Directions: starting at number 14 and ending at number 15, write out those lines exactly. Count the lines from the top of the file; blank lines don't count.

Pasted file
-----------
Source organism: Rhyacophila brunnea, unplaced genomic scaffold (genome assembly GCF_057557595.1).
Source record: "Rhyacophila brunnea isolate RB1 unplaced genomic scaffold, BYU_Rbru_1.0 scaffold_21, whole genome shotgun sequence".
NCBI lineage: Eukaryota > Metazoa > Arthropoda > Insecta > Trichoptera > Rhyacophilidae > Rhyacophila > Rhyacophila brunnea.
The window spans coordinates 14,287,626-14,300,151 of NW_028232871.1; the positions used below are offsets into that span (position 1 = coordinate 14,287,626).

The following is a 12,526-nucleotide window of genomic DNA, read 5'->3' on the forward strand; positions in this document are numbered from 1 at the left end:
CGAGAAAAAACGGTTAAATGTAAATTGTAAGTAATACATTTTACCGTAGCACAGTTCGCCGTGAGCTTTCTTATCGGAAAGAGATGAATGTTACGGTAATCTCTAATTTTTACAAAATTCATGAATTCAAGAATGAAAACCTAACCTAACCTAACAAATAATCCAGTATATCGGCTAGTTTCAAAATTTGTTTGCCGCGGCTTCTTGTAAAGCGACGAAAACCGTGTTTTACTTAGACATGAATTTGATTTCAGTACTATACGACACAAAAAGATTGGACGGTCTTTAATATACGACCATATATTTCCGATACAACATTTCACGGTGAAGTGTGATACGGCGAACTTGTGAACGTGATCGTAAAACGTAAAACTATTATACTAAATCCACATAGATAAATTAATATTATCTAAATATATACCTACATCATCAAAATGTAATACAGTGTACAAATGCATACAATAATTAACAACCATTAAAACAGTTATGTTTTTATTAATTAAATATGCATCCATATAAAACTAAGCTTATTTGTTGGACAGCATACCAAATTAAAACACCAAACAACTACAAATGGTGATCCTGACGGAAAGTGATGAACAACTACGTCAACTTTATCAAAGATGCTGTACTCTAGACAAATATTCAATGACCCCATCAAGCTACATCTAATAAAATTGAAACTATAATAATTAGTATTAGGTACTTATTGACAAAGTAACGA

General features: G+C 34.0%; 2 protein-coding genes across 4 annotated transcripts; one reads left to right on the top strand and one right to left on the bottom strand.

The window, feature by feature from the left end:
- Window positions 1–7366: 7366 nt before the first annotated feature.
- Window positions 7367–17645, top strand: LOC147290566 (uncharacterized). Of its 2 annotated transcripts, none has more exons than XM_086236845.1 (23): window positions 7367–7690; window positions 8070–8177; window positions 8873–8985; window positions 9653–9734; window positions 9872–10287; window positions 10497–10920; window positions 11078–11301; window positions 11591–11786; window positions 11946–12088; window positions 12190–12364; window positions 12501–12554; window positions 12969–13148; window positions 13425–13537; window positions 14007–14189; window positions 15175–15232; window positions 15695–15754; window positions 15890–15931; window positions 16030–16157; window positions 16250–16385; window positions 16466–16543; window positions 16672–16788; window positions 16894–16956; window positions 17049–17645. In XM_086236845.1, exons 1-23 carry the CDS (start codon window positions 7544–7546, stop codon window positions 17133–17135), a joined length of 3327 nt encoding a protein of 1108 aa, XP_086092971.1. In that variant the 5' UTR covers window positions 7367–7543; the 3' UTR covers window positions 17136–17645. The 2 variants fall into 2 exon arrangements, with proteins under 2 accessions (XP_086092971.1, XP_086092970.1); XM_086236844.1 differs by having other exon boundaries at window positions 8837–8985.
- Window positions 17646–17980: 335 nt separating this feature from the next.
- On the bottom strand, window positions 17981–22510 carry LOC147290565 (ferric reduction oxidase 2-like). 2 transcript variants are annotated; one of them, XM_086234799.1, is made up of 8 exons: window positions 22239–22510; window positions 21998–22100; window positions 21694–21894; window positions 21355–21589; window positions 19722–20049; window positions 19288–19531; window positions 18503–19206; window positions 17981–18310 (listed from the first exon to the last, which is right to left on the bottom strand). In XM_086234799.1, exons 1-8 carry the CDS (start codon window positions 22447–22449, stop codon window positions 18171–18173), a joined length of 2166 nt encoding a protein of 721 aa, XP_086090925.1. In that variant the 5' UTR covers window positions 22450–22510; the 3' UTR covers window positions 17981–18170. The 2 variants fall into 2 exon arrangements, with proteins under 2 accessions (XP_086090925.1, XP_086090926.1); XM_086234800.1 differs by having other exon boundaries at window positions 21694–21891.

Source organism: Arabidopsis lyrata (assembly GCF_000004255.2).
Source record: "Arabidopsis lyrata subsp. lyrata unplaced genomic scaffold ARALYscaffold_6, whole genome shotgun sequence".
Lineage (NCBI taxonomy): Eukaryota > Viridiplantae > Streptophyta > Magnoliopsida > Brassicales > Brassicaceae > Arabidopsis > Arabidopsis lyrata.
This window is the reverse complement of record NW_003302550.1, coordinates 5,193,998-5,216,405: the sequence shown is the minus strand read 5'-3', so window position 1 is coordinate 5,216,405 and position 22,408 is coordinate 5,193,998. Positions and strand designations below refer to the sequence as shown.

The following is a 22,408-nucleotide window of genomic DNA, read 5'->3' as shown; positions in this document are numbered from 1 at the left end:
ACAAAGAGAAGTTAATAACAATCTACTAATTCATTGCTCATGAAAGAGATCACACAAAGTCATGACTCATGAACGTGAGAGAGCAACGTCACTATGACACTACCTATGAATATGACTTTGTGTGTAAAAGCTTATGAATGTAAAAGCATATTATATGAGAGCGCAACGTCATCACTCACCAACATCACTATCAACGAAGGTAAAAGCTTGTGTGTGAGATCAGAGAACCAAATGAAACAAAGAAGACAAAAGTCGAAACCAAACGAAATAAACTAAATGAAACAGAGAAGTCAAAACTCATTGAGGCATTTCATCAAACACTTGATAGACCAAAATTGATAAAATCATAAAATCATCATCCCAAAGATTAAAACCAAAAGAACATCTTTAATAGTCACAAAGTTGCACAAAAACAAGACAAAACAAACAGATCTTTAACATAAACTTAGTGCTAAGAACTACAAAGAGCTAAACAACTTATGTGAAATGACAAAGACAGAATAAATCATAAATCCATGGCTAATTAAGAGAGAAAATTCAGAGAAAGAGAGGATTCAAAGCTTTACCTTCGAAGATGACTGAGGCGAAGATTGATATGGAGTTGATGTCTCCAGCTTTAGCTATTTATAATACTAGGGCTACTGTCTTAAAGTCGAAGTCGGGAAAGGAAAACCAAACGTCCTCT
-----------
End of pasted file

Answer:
Source record: "Arabidopsis lyrata subsp. lyrata unplaced genomic scaffold ARALYscaffold_6, whole genome shotgun sequence".
Lineage (NCBI taxonomy): Eukaryota > Viridiplantae > Streptophyta > Magnoliopsida > Brassicales > Brassicaceae > Arabidopsis > Arabidopsis lyrata.